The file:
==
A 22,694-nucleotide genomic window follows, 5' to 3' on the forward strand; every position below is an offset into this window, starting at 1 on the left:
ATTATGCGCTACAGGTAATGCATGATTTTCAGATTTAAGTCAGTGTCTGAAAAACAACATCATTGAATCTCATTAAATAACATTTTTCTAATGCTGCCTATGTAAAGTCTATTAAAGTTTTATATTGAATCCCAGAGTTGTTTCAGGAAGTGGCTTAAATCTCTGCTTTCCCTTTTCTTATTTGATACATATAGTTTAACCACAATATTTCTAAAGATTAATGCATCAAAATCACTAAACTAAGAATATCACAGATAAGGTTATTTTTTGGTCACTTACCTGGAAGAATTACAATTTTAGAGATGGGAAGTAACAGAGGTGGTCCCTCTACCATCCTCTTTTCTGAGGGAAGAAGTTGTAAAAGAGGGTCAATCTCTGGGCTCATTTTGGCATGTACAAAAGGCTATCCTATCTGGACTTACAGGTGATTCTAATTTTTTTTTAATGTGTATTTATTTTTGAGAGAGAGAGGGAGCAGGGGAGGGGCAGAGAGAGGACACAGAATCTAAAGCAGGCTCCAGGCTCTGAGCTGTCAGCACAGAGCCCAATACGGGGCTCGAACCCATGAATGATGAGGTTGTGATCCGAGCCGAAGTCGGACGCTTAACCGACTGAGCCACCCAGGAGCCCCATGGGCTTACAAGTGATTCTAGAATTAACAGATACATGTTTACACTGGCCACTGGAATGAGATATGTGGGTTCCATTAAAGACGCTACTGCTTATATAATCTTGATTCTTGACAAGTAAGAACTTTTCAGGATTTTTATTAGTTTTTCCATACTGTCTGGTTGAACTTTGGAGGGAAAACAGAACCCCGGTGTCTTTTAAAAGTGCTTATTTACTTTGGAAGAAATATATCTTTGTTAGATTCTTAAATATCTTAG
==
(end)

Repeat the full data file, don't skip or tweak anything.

A 22,694-nucleotide genomic window follows, 5' to 3' on the forward strand; every position below is an offset into this window, starting at 1 on the left:
ATTATGCGCTACAGGTAATGCATGATTTTCAGATTTAAGTCAGTGTCTGAAAAACAACATCATTGAATCTCATTAAATAACATTTTTCTAATGCTGCCTATGTAAAGTCTATTAAAGTTTTATATTGAATCCCAGAGTTGTTTCAGGAAGTGGCTTAAATCTCTGCTTTCCCTTTTCTTATTTGATACATATAGTTTAACCACAATATTTCTAAAGATTAATGCATCAAAATCACTAAACTAAGAATATCACAGATAAGGTTATTTTTTGGTCACTTACCTGGAAGAATTACAATTTTAGAGATGGGAAGTAACAGAGGTGGTCCCTCTACCATCCTCTTTTCTGAGGGAAGAAGTTGTAAAAGAGGGTCAATCTCTGGGCTCATTTTGGCATGTACAAAAGGCTATCCTATCTGGACTTACAGGTGATTCTAATTTTTTTTTAATGTGTATTTATTTTTGAGAGAGAGAGGGAGCAGGGGAGGGGCAGAGAGAGGACACAGAATCTAAAGCAGGCTCCAGGCTCTGAGCTGTCAGCACAGAGCCCAATACGGGGCTCGAACCCATGAATGATGAGGTTGTGATCCGAGCCGAAGTCGGACGCTTAACCGACTGAGCCACCCAGGAGCCCCATGGGCTTACAAGTGATTCTAGAATTAACAGATACATGTTTACACTGGCCACTGGAATGAGATATGTGGGTTCCATTAAAGACGCTACTGCTTATATAATCTTGATTCTTGACAAGTAAGAACTTTTCAGGATTTTTATTAGTTTTTCCATACTGTCTGGTTGAACTTTGGAGGGAAAACAGAACCCCGGTGTCTTTTAAAAGTGCTTATTTACTTTGGAAGAAATATATCTTTGTTAGATTCTTAAATATCTTAG